Review: Final Fantasy VII

Final Fantasy VII

Final Fantasy VII was not only the very first game I ever played in the series, but also the first RPG I ever played to its end, originally back in 1997. Returning to the game so many years later, after having played through its six predecessors, how did it stack up?

I actually started this game up on my PlayStation 3, using my original PlayStation 1 disc(s). However, the game had aged poorly, and I knew I had a PC version I’d bought back in the 90s, so I looked into how that might fare instead, knowing from last year that The Elder Scrolls III: Morrowind had a bunch of updates from a fan community to modernize the game.

I was in luck! I found a great forum post that compiled a bunch of Final Fantasy VII PC mods into one installer! Once I had them all installed, the game looked absolutely amazing! Who needs an HD remake? I will say that, every now and then, I encountered some errors in the game due to my mods, and I did have to uninstall and reinstall more than a few times to fix things. But, in the end, it was worth it to play the game in an updated fashion.

As for the gameplay itself, it was fantastic. In fact, I’m not sure I had remembered that materia affected your character’s stats, but I did really love the materia system. It allowed for customization for every player as far as what abilities they possessed at any given time, and I could very easily swap between them without a loss in progress of those abilities being learned.

Regarding the characters, I basically stuck with Barret and Aeris, since they made the most sense in the context of the story. Eventually, I swapped Aeris for Tifa, but I did rotate characters in and out in order to learn Limit Breaks most effectively. I also loved how each and every character had backstory; an entire optional continent exists for the backstory of Yuffie.

The story was great, though — in true Final Fantasy fashion — it got a bit convoluted by its end. Still, I really enjoyed the game as a whole. I had many flashbacks of nostalgia, but I also discovered new things I swear I never even knew about from my earlier playthroughs.

Overall, it was quite clear by the time the game ended that this still is my favorite in the series. There wasn’t really any moments I did not enjoy, and I was always eager to play more and see how the next part of the game would turn out.

That said, the current rankings of the Final Fantasy series remain as follows:

1) Final Fantasy VII
2) Final Fantasy VI
3) Final Fantasy V
4) Final Fantasy IV
5) Final Fantasy II
6) Final Fantasy III
7) Final Fantasy


Final Fantasy VII was not only the very first game I ever played in the series, but also the first RPG I ever played to its end, originally back in 1997. Returning to the game so many years later, after having played through its six predecessors, how did it stack up?

I actually started this game up on my PlayStation 3, using my original PlayStation 1 disc(s). However, the game had aged poorly, and I knew I had a PC version I’d bought back in the 90s, so I looked into how that might fare instead, knowing from last year that The Elder Scrolls III: Morrowind had a bunch of updates from a fan community to modernize the game.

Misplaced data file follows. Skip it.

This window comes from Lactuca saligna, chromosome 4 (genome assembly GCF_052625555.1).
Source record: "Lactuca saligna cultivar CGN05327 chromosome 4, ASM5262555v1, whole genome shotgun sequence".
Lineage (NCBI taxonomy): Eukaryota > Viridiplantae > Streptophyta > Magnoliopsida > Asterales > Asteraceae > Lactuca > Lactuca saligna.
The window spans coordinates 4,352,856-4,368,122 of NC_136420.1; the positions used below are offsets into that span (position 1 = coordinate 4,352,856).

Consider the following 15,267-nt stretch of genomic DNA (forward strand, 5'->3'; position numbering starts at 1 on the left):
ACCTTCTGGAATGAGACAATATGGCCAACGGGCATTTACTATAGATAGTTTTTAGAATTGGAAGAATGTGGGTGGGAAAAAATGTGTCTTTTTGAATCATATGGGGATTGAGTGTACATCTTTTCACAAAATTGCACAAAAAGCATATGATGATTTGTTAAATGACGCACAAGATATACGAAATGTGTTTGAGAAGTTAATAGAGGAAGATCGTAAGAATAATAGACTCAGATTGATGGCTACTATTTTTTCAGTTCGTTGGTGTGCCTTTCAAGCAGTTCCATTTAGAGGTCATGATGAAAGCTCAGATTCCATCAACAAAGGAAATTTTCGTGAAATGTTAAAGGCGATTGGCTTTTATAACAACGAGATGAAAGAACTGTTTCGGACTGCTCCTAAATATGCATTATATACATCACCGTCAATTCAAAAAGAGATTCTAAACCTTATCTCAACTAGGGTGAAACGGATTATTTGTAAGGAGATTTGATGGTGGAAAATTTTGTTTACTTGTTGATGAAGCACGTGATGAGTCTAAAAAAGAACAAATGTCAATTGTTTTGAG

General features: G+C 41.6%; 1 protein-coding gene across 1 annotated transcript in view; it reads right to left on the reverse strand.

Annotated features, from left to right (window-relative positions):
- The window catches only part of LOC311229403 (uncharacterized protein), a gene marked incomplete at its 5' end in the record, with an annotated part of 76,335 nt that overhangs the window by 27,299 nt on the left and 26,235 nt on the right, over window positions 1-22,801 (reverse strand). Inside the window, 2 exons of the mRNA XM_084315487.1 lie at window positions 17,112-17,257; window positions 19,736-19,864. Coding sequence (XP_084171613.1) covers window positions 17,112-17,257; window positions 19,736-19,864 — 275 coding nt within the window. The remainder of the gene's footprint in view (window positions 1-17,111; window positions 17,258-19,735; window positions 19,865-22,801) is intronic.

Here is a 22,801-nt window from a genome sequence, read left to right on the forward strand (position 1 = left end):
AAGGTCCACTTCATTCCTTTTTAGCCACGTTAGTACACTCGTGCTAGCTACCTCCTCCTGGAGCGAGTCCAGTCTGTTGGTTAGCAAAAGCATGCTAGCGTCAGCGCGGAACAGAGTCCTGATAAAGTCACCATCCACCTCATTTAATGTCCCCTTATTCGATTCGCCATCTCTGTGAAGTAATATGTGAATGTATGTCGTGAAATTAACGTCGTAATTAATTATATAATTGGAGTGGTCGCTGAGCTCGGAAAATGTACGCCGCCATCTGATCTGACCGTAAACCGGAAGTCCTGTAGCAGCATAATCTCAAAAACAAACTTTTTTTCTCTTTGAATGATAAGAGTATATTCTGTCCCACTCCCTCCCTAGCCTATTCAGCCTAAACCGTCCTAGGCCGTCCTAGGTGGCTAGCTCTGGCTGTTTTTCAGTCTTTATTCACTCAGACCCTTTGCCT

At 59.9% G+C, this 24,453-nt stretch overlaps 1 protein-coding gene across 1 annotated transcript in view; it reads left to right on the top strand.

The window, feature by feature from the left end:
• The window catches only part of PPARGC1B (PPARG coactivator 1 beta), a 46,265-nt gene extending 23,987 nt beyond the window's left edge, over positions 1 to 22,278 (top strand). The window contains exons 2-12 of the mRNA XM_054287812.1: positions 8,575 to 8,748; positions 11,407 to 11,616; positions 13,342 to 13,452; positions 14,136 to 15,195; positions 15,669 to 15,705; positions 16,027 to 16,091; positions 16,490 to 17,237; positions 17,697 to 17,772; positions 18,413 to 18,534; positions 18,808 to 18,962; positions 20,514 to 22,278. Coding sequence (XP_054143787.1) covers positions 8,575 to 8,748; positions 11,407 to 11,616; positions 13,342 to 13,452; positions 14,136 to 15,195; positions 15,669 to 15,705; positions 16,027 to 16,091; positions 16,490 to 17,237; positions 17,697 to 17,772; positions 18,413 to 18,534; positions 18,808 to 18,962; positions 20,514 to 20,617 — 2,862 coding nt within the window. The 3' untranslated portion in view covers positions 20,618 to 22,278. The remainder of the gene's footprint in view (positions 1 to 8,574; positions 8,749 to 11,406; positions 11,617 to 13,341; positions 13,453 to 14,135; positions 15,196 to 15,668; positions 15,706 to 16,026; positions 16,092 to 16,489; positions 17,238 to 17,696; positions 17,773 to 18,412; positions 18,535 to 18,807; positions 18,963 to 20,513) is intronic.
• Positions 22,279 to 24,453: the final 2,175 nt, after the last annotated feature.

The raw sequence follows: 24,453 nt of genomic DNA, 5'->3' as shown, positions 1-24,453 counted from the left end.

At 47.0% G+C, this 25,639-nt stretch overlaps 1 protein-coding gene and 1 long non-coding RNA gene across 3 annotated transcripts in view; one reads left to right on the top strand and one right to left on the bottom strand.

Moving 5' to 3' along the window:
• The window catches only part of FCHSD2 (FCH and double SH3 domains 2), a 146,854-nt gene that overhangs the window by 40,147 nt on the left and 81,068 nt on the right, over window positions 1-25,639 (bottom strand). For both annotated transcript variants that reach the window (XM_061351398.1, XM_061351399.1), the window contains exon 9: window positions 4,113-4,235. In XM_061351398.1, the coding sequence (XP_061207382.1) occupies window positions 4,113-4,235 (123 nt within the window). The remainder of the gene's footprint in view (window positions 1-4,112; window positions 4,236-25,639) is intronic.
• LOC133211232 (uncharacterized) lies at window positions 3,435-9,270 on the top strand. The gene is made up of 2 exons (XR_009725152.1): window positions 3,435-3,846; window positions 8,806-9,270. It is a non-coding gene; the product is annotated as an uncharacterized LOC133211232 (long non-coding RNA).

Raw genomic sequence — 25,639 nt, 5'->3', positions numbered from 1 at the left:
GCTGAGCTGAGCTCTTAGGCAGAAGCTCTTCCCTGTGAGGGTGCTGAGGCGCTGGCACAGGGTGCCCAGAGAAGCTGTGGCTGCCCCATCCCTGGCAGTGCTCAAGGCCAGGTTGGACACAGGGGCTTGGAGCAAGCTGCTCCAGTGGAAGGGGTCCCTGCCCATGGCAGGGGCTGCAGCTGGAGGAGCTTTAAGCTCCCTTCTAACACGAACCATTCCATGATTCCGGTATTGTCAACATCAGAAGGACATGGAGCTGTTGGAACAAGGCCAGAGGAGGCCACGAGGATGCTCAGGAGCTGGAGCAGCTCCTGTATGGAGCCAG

I was in luck! I found a great forum post that compiled a bunch of Final Fantasy VII PC mods into one installer! Once I had them all installed, the game looked absolutely amazing! Who needs an HD remake? I will say that, every now and then, I encountered some errors in the game due to my mods, and I did have to uninstall and reinstall more than a few times to fix things. But, in the end, it was worth it to play the game in an updated fashion.

As for the gameplay itself, it was fantastic. In fact, I’m not sure I had remembered that materia affected your character’s stats, but I did really love the materia system. It allowed for customization for every player as far as what abilities they possessed at any given time, and I could very easily swap between them without a loss in progress of those abilities being learned.

Regarding the characters, I basically stuck with Barret and Aeris, since they made the most sense in the context of the story. Eventually, I swapped Aeris for Tifa, but I did rotate characters in and out in order to learn Limit Breaks most effectively. I also loved how each and every character had backstory; an entire optional continent exists for the backstory of Yuffie.

The story was great, though — in true Final Fantasy fashion — it got a bit convoluted by its end. Still, I really enjoyed the game as a whole. I had many flashbacks of nostalgia, but I also discovered new things I swear I never even knew about from my earlier playthroughs.

Overall, it was quite clear by the time the game ended that this still is my favorite in the series. There wasn’t really any moments I did not enjoy, and I was always eager to play more and see how the next part of the game would turn out.

That said, the current rankings of the Final Fantasy series remain as follows:

1) Final Fantasy VII
2) Final Fantasy VI
3) Final Fantasy V
4) Final Fantasy IV
5) Final Fantasy II
6) Final Fantasy III
7) Final Fantasy


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Jason L. Hubsch

Jason L. Hubsch

I love music, video games, comic books, pro wrestling, politics, and God -- and not necessarily in that order! If you like any of these, chances are we'll get along.

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